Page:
Over its hundred-twenty-plus year history, Washtenaw Golf Club has — in turn — existed as a private club (1899 – 1932), a semi-private club (1933 – 1945) a private club (1946 – 2018), a semi-private club (2018 – 2019) and finally as a public course (2020 – present).
From Washtenaw’s founding in 1899 to 1933, it was a private club counted among the luminaries of Michigan golf. Washtenaw Country Club was one of the ten founding members of the Michigan State Golf League in 1906, an organization which morphed into the Detroit District and finally into the Golf Association of Michigan.
The Great Depression hit Washtenaw hard, though.
In a bit of incredibly bad timing, Washtenaw members had sold mortgage bonds to finance a new $90,000 clubhouse in 1929. Work started in March, and the clubhouse was completed in July 1929.
Of note is that $1,000 in workman’s tools were stolen from a construction shed on June 24. “Tools valued at nearly $1000 were reported stolen this morning from Washtenaw Country Club, which is now under construction. The robbery occurred after the evening rain and tracks showed a small truck had been used and that a woman with small heeled shoes participated.” (Detroit Free Press, June 26, 1929)
I could find no follow-up to determine if the culprits were caught.
The current Washtenaw Golf Club clubhouse sits in the same location, although the original was damaged and rebuilt after fires in 1951, 1952 and 1987.
In spite of the Great Depression, there was some optimism at Washtenaw in 1931, as the club had managed to cut costs and even show a small profit in its cafeteria. The “society notices” of the era show dozens of events held that the club, from Fraternity and Sorority Formals to weddings to political events. The club also continued to host high school and college tournaments.
It was not enough, however, as by 1933, the Club was unable to pay its bills and landed in Federal Bankruptcy Court.
To rescue the course, the club was restructured as the Washtenaw Golf Company. Stock in the company was given to bondholders and other creditors in lieu of payment. Members gave up their rights.
From 1933 to 1945, golfers could pay a daily fee or purchase season passes.
Play during this period was 60% fee play and 40% membership. Most of the regulars were from Ann Arbor (50%) and Ypsilanti (40%), with others from Milan, Saline and Belleville (source: Ypsilanti Daily Press, Oct. 3, 1945).
I have been unable to find any article indicating what the daily fees at Washtenaw were during this period. Chandler Park was charging thirty-five cents for nine holes in 1943. Verona Hills charged fifty cents in 1937. Lakeview Hills Country Club in Lexington charged seventy-five cents.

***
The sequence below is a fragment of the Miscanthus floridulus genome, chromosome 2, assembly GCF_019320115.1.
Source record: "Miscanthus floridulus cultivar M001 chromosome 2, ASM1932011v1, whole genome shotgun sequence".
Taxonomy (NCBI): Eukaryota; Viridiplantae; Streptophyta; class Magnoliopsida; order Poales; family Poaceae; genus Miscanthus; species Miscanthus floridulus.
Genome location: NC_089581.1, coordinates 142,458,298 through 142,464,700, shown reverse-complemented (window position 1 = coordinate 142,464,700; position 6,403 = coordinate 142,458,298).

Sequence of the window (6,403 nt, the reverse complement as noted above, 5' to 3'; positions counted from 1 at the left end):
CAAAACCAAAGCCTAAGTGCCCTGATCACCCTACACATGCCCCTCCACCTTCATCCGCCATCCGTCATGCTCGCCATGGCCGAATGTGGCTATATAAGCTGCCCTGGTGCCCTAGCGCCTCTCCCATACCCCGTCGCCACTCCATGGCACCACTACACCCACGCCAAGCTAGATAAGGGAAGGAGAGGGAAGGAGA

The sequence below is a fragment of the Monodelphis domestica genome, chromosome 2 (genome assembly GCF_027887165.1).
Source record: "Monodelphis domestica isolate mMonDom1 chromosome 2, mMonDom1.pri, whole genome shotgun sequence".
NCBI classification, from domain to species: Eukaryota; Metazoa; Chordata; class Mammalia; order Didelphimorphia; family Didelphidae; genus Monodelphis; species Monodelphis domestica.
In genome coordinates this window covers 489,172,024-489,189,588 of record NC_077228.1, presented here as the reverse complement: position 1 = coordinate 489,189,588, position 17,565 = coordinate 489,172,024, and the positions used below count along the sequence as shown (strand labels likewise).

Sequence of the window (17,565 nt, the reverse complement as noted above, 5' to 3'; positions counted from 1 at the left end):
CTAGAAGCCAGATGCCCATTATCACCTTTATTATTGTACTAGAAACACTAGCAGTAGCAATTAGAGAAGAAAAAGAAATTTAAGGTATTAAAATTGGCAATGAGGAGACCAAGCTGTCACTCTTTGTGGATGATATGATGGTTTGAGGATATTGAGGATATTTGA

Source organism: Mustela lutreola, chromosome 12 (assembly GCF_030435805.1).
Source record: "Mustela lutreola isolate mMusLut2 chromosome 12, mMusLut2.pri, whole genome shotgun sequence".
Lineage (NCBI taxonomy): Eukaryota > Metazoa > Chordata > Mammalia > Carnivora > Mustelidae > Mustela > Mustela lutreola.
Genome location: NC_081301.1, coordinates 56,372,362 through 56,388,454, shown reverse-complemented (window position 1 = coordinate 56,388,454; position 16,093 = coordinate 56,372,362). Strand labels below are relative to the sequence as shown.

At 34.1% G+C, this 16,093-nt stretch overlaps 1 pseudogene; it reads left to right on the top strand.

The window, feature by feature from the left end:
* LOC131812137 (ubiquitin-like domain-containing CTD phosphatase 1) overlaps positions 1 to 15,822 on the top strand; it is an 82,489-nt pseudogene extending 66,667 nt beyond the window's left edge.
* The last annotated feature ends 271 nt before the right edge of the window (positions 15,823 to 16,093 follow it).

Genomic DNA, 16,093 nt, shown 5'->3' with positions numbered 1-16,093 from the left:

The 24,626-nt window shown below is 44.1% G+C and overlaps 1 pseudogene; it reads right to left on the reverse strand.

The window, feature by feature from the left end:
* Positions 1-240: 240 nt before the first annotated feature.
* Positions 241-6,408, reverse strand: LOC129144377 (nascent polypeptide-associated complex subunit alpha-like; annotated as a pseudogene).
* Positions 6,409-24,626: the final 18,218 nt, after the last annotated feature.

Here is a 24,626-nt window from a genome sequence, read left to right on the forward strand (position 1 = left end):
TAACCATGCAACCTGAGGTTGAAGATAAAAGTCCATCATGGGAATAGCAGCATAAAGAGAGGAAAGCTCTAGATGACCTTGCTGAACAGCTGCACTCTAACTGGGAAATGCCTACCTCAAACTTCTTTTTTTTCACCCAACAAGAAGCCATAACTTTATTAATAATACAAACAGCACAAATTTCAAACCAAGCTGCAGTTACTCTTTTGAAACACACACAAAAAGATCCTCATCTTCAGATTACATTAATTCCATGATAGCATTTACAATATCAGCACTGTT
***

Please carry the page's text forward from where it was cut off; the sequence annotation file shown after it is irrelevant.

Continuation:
Washtenaw wasn’t the only private course forced to open to public play to survive during the depression. Among the others were Tam O’Shanter and Oakland Hills.
Oakland Hills operated its North Course as a daily fee in 1933. It remained so until 1967.
In 1933, Barton Hills cut its annual dues from $100 to $60. Birmingham cut theirs from $150 to $75. Bloomfield Hills cut their annual charges from $275 to $205.
Detroit district clubs also were weighing the sale of beer in 1933 with the end of Prohibition. In April, however, the clubs apparently were waiting on a determination of whether private clubs could sell beer under the new state law. A beer license cost $200.
At Washtenaw, shrewd management under Joseph Thompson, the Golf Company’s president, allowed the club to buy back much of its stock during the late 1930s.
Danger for Washtenaw still lurked, however, as there were rumors that controlling stock was being sought by gambling and development interests.
In the 1940s, member Clark Greenstreet — although not a wealthy man — set out to buy as much stock from non-club members as he could. Surprising even himself, by 1944, Greenstreet had become the single largest stockholder in the club.
Teaming up with the second largest stockholder, Greenstreet devised a plan to take the course private again.
Under the plan, three hundred memberships would be sold at a cost of $75 a year. Unlike in the past, members would not be required to hold stock in the club, but only stockholders could vote.
Greenstreet’s plan succeeded, and Washtenaw operated as a private club until 2018.
On an interesting note, a 1945 Ypsilanti Daily Press article thought it necessary to comment that although the course was open to the public, Washtenaw had not lost its status among Michigan golf’s founding clubs.
The article noted: “Washtenaw Country Club is known as the third oldest course in the state, and largely for this reason it has been allowed to continue its relationship with the Detroit District Golf Assocation even though it has been operated on a semi-public basis.”
The Detroit District — later the Golf Association of Michigan — did not include public golf facilities as members until 1985. At the time, Washtenaw Golf Club, the third oldest course in the state, was in danger of being “delisted” by its private club peers.